Monday, July 25, 2011

The Transformative Power Of Grace

“Through their mother's mediation, the sons of Zebedee press Christ as follows in the presence of their fellow apostles: ‘Command that we may sit, one at your right side and one at your left’ (cf. Mk 10,35f.)... Christ hastens to free them from their illusions, telling them they must be prepared to suffer insults, persecutions, even death. ‘You do not know what you are asking. Are you able to drink the cup that I shall drink?’ Let no one be surprised to see the apostles displaying such imperfect dispositions. Wait until the mystery of the cross has been fulfilled and the strength of the Holy Spirit given to them. If you want to see the strength of their souls, take a look at them later on and you will see them to be above all human weakness. Christ does not conceal their pettiness so you will be able to see what they become later on by the power of the grace that will transform them... Later on you will see this same John, who here approached Christ with the petition, gave precedence always to Saint Peter... James, however, did not live long after. From the beginning he was moved with great zeal. He gave up all earthly interests and attained such an inexpressible degree of excellence that from among the apostles he was killed the first (Acts 12,2).”

Sunday, July 17, 2011

Sapientis Est Ordinare

“According to the philosophical acceptation of the word stultitia, namely, the opposite of wisdom, there is nothing more foolish than Materialism or Mechanicism. …If, therefore, there were no intelligent designer directing the world, the order and intelligibility existing in things, which science reveals to us, would be the effect of an unintelligible cause, and, in addition to this, our own intelligence would originate from a blind and unintelligent cause, and again we should have to say that the greater comes from the less, which is absurd.”

-Reginald Garrigou-Lagrange, God: His Existence and HisNature, vol 1.

Thursday, July 07, 2011

Thoughts About Father Corapi

I have refused to comment on the whole Fr. Corapi situation on this blog. However, with the release of the statement by Corapi’s order, TheSociety of Our Lady of the Most Holy Trinity, and Corapi’s response to it today, I have a few thoughts that I would like to share.

1)To all appearances it seems that Corapi is indeed guilty of the accusations against him. I find it hard to believe that SOLT would make public the specific charges unless they had absolute certainty they were true.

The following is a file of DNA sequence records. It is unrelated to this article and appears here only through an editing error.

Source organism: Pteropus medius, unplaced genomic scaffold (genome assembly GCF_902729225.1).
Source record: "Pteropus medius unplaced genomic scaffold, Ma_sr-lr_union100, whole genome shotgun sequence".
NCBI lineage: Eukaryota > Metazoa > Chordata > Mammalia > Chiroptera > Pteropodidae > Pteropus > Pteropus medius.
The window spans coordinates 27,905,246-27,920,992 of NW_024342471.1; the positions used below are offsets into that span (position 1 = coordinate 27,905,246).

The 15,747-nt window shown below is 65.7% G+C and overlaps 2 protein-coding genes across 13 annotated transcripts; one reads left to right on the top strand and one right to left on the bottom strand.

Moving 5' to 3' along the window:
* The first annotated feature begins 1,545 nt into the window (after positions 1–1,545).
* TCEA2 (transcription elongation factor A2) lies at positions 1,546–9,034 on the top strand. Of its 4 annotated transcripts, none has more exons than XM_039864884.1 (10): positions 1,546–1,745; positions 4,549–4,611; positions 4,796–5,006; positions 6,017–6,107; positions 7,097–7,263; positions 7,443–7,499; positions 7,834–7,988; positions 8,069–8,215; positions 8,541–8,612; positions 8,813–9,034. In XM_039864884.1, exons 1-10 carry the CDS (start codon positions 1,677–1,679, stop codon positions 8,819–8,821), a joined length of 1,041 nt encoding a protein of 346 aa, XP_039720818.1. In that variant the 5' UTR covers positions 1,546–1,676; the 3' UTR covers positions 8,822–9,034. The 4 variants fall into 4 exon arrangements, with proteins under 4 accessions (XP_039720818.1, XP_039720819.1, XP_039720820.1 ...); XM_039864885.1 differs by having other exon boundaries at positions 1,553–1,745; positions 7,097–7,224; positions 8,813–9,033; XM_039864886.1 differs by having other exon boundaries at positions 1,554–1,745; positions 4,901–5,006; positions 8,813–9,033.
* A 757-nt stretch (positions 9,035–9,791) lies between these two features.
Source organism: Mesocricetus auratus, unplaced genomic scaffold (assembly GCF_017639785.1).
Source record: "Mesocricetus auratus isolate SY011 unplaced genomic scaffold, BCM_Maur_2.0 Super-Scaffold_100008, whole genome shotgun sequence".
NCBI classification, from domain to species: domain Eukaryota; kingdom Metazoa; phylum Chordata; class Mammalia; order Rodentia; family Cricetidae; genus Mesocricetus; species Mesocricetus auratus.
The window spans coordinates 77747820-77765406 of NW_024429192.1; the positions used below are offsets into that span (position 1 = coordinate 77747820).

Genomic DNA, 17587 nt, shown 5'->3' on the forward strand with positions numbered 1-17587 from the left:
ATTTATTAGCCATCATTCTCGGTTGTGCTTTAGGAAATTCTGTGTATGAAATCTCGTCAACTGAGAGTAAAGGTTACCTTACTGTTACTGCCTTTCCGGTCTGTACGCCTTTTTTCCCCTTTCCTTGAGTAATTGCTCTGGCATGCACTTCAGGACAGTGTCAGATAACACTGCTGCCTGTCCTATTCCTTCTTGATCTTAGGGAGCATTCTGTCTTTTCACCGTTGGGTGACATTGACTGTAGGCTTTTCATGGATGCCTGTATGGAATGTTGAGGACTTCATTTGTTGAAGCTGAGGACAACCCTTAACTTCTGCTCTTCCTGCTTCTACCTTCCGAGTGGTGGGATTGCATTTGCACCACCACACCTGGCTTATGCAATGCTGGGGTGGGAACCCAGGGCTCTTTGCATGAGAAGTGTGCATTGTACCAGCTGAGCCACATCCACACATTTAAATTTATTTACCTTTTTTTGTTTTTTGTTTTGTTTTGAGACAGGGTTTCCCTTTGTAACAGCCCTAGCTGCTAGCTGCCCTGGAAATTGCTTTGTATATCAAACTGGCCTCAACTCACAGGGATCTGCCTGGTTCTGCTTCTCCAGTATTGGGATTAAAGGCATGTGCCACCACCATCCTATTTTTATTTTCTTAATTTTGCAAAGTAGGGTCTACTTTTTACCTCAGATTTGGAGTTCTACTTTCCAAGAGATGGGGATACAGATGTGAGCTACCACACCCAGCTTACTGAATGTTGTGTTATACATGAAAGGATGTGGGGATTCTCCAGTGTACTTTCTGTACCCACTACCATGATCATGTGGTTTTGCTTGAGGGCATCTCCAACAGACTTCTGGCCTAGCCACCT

2) A friend pointed out to me when Corapi made his announcement that he was resigning from active ministry as a priest and becoming “The Black Sheepdog”, that it was very revealing that he did not show his face in the video. He said that this is something guilty people (and poker players who are bluffing) do, because they do not want anyone to read their face. I find it very disheartening that he still has not shown his face publicly.

3) With SOLT’s affirmation that the accusations against him were true, I was hoping that Corapi would come out today and admit that he failed and ask for forgiveness (as Fr. Thomas Euteneuer did). That would have mitigated the deceit that has occurred in his continuing to deny the allegations and leading the faithful astray with his new branding of “The Black Sheepdog.” Alas, that did not happen. In his statement today he continues to deny any wrong doing. Yet, he glaringly did not respond to all of SOLT’s statement. If he is indeed guilty, as it appears, the continual deceit just makes everything worse. People want to forgive him. But they cannot do that when he claims to have nothing to be forgiven of.

4) Regardless of whether Corapi is innocent or not, SOLT has ordered him, under obedience, to return to the order:
SOLT has contemporaneously with the issuance of this press release directed Fr. John Corapi, under obedience, to return home to the Society’s regional office and take up residence there. It has also ordered him, again under obedience, to dismiss the lawsuit he has filed against his accuser.

Yet, Corapi has refused to do this in direct violation of his vow of obedience. This is not good. If he is guilty he should humble himself and return to his order in obedience. My respect for him would be restored, if in part, if he exhibited fortitude in doing so. If he is innocent, he should also humble himself and return to his order. If he is innocent, exercising obedience and returning would help to build virtue. He should do what is right in the eyes of God, not of men. Pride goes before the Fall, but unfortunately it often remains after the Fall as well. I pray that Corapi would take to heart the words of St. Josemaria Escriva: "If obedience does not give you peace, it is because you are proud."

5) These revelations are very sad. Corapi was very encouraging for me to watch when I first entered the Church five years ago. His fall and continual denial deeply saddens me and it is a reminder that we need especially to pray for all bishops, priests, and deacons because no one is exempt from temptation.

Please say a Hail Mary for Fr. Corapi and all priests, that they would exercise the virtues of humility and obedience.